A concentration of the particles in the bath is preferably in a range of 1 g/liter to 200 g/liter from the viewpoint of improvement of bonding the particles on the surface of the electrode. A temperature condition in the dispersion coating method is preferably in a range of 20° C. to 80° C. and a current density is preferably in a range of 1 A/dm2 to 20 A/dm2.
It is possible to add a desired additive for reducing strain or a desired additive for improving a codeposition in the plating bath.
It is also possible to heat or to repeat a nickel plating after the dispersion coating in order to improve the bonding property between the particles and the metal layer.
As described, when the middle layer is formed between the electrode substrate and the metal layer containing the particles, the electrode substrate is firstly coated by a nickel plating, a cobalt plating, a silver plating or a copper plating and then, the metal layer containing the particles is formed on the middle layer by a dispersion coating method or a melt spraying method.
In the formation of the middle layer, various plating bath can be used and the conventional copper plating baths can be also used.
Thus, the electrode having the particles coated through the metal layer on the electrode substrate can be obtained.
Thus, if desired, the resulting electrode is treated with an alkali metal hydroxide (for example, an aqueous solution of an alkali metal hydroxide) to remove at least part of the metal component other than Ag in the alloy of the particles.
In the treatment, a concentration of an aqueous solution of an alkali metal hydroxide as NaOH is preferably in a range of 5 to 40 wt.% and a temperature is preferable at 50° C. to 150° C.
When the particles made of the alloy of the first metal and the second metal are used, it is preferable to carry out the alkali metal hydroxide treatment, however it is possible to carry out an electrolysis of an alkali metal chloride in an electrolytic cell equipped with the electrode. Thus, the second metal component is dissolved during the electrolysis, to decrease the hydrogen overvoltage of the electrode though the resulting aqueous solution of an alkali metal hydroxide is slightly contaminated with the second metal ions formed by the dissolution.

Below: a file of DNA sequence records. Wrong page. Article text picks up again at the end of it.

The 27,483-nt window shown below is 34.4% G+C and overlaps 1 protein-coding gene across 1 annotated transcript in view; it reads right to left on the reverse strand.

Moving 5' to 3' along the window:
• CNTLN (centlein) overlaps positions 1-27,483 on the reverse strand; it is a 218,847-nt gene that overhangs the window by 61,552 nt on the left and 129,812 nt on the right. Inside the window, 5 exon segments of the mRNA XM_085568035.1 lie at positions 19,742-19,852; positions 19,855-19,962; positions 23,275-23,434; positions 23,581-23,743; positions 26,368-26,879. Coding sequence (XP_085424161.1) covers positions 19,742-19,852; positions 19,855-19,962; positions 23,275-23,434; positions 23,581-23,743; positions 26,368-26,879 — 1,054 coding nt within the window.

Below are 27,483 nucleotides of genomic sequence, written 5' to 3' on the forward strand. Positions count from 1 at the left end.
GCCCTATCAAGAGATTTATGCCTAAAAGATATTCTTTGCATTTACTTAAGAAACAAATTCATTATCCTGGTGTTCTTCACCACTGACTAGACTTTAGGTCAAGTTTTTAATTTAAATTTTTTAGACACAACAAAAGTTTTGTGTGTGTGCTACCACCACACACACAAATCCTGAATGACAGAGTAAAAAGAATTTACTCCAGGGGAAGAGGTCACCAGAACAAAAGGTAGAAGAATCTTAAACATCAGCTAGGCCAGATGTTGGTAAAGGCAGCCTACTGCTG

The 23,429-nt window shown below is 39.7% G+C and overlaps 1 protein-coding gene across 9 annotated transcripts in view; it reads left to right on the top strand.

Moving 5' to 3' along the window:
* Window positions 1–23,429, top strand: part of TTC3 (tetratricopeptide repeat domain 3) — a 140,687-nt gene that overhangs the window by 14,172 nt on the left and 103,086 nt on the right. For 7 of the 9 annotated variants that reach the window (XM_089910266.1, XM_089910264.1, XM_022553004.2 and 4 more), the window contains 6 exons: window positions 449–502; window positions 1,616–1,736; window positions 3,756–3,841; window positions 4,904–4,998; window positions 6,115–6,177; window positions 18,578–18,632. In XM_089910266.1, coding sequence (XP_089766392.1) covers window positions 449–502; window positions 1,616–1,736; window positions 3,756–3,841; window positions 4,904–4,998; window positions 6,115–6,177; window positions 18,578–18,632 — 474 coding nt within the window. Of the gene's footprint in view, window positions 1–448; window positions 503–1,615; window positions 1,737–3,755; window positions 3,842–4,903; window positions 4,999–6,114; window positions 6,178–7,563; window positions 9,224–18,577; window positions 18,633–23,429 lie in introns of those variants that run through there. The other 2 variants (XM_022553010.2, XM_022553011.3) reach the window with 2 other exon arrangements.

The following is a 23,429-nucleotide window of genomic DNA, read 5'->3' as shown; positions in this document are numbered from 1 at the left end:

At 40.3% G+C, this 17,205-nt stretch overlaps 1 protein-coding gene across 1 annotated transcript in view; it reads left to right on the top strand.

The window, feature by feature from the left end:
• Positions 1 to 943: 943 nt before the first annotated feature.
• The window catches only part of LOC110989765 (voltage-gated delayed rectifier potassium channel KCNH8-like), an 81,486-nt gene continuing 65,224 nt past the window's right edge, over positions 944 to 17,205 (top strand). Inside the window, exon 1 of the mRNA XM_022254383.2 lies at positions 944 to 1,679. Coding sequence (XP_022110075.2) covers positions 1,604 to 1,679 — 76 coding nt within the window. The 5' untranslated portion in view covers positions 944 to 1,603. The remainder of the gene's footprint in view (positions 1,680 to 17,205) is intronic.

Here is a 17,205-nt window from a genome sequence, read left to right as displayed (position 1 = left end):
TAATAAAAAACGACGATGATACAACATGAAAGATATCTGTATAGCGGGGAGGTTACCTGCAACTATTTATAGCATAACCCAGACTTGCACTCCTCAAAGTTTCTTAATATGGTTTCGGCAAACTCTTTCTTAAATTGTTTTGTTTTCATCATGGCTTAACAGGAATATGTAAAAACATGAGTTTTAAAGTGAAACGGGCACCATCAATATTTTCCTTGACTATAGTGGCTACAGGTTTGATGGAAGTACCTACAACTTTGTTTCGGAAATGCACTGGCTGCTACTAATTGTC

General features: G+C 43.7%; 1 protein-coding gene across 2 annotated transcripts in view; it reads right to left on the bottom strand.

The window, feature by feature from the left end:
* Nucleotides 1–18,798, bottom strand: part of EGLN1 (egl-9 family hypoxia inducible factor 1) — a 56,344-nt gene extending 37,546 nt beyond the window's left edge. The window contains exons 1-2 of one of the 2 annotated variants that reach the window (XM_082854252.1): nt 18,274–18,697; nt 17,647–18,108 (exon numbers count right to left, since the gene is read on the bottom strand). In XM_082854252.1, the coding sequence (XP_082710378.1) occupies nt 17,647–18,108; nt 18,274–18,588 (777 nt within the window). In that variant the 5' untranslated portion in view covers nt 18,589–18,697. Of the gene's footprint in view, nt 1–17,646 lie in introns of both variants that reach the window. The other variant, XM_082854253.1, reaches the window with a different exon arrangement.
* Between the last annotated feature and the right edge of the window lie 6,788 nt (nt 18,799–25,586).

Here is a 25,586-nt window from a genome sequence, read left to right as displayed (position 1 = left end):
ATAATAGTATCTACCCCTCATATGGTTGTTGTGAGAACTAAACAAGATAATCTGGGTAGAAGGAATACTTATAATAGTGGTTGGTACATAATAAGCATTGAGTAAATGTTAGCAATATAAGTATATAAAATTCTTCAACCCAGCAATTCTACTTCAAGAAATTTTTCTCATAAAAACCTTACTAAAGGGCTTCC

The electrode of the present invention can be used as an electrode especially a cathode for an electrolysis of an aqueous solution of an alkali metal chloride in an ion exchange membrane process, and it can be also used as an electrode for an electrolysis of an aqueous solution of an alkali metal chloride or an electrolysis of water with a porous diaphragm such as asbestos diaphragm.
The present invention will be further illustrated by certain examples and references which are provided for purposes of illustration only and are not intended to be limiting the present invention.
Powdery leached Raney silver was dispersed into a silver bath (AgCN 100 g/liter; KCN 100 g/liter; K2 CO3 15 g/liter; KOH 3 g/liter) at the concentration of 100 g/liter and a silver plate was used as an anode and a copper plate was used as a cathode and a plating was carried out under a condition of a current density of 6 A/dm2 at 50° C. for 60 minutes.
The silver plated layer had a thickness of about 190μ and the content of Raney silver particles in the silver plated layer was about 35 wt.%. The resulting plated silver layer had an electrical double layer capacity of 4000 μF/cm2. The electrical double layer capacity was measured as follows.
A test piece and a platinum plate coated with platinum black having a specific surface area of 100 times of the surface area of the piece were immersed in an aqueous solution of NaOH of 40% at 25° C., forming a pair of electrode. The cell-impedance was measured with the Kohlarausch bridge and then the electrical double layer capacity of the test piece was calculated from it.